Forum for Science, Industry and Business

Sponsored by:     3M 
Search our Site:

 

Novel Stem Cell in Blood and Vessel Formation Identified

26.07.2004


A research study published this week has for the first time identified the specific precursor stem cell that gives rise not only to the important cells lining our blood vessels but also the blood itself.



Dr. Mick Bhatia and his colleagues at Robarts Research Institute in London, Ontario, had demonstrated last year that human embryonic stem cells (hESCs) can make blood cells; and they and others have known for some time that there is a connection between the development of the blood and the formation of the vessels it flows through. Now, Dr. Bhatia has traced the development of these interrelated systems back to a specific population of primitive endothelial-like cells in the lining of the earliest blood vessels. His findings are published in this week’s edition of the journal Immunity.

Understanding this common lineage of blood and cells comprising veins and arteries provides a powerful tool to test ideas about how these human precursor cells could potentially be transplanted to repair damaged tissue or organs, such as in cases of trauma or injury where vessels have been torn and major blood loss has occurred, or in cancer to “turn off” the formation of blood vessels that feed a growing tumour.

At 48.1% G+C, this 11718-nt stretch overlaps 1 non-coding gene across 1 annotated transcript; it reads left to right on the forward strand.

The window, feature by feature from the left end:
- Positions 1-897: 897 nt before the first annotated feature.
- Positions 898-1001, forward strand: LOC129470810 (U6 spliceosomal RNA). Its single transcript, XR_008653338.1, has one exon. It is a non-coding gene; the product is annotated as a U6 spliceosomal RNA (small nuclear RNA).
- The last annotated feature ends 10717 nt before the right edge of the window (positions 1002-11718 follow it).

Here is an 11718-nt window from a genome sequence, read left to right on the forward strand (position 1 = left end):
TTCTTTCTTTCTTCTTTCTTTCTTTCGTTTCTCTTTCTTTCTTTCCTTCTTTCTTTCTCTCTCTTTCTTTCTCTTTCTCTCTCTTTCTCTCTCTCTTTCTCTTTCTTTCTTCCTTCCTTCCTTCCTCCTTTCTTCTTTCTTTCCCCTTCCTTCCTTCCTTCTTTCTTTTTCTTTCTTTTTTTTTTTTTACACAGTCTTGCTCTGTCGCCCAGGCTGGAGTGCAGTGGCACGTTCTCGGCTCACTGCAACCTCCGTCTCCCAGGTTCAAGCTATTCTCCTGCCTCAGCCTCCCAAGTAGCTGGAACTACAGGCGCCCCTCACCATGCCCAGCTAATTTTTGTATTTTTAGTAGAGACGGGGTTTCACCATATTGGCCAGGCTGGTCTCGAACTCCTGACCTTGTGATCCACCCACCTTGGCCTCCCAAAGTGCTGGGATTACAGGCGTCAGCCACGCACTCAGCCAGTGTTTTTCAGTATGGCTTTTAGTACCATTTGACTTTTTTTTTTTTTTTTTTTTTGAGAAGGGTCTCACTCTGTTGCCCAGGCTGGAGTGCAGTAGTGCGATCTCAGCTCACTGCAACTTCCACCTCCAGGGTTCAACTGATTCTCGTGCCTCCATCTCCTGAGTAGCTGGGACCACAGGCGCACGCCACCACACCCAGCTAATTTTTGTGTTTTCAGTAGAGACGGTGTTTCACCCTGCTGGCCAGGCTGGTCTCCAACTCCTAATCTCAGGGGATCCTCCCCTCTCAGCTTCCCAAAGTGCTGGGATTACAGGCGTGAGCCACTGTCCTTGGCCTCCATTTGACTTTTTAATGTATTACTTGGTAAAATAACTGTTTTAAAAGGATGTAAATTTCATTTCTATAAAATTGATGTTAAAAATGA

“We think we’ve identified a version of human blood precursors that may be the most potent of blood cells -- the one that has the greatest developmental potential to promote repair of vessels as well as regeneration of the blood itself,” explained Dr. Bhatia, Director of the Krembil Centre for Stem Cell Biology at Robarts. “This precursor cell provides an important new tool in our biological toolkit that can help us understand precisely how stem cells give rise to the tissues and organs of the body -- and how we can harness that potential to minimize the damage of injury and disease.”